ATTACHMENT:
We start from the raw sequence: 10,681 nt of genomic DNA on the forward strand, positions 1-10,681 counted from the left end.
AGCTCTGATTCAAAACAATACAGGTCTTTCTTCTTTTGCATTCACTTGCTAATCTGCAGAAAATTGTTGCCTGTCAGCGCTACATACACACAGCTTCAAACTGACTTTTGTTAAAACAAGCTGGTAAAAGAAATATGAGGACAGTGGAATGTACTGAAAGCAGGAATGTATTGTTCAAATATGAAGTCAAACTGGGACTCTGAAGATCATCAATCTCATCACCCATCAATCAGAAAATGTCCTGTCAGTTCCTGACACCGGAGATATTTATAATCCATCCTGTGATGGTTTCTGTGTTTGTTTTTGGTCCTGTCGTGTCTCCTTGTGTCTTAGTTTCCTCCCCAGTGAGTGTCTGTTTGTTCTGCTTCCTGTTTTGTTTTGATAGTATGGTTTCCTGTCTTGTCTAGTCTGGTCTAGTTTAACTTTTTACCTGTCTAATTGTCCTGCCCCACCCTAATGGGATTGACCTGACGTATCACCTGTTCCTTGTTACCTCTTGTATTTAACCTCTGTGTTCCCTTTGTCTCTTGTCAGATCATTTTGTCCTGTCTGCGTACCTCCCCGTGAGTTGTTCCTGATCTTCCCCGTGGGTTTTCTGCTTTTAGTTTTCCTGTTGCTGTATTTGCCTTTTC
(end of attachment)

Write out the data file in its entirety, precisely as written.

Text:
We start from the raw sequence: 10,681 nt of genomic DNA on the forward strand, positions 1-10,681 counted from the left end.
AGCTCTGATTCAAAACAATACAGGTCTTTCTTCTTTTGCATTCACTTGCTAATCTGCAGAAAATTGTTGCCTGTCAGCGCTACATACACACAGCTTCAAACTGACTTTTGTTAAAACAAGCTGGTAAAAGAAATATGAGGACAGTGGAATGTACTGAAAGCAGGAATGTATTGTTCAAATATGAAGTCAAACTGGGACTCTGAAGATCATCAATCTCATCACCCATCAATCAGAAAATGTCCTGTCAGTTCCTGACACCGGAGATATTTATAATCCATCCTGTGATGGTTTCTGTGTTTGTTTTTGGTCCTGTCGTGTCTCCTTGTGTCTTAGTTTCCTCCCCAGTGAGTGTCTGTTTGTTCTGCTTCCTGTTTTGTTTTGATAGTATGGTTTCCTGTCTTGTCTAGTCTGGTCTAGTTTAACTTTTTACCTGTCTAATTGTCCTGCCCCACCCTAATGGGATTGACCTGACGTATCACCTGTTCCTTGTTACCTCTTGTATTTAACCTCTGTGTTCCCTTTGTCTCTTGTCAGATCATTTTGTCCTGTCTGCGTACCTCCCCGTGAGTTGTTCCTGATCTTCCCCGTGGGTTTTCTGCTTTTAGTTTTCCTGTTGCTGTATTTGCCTTTTC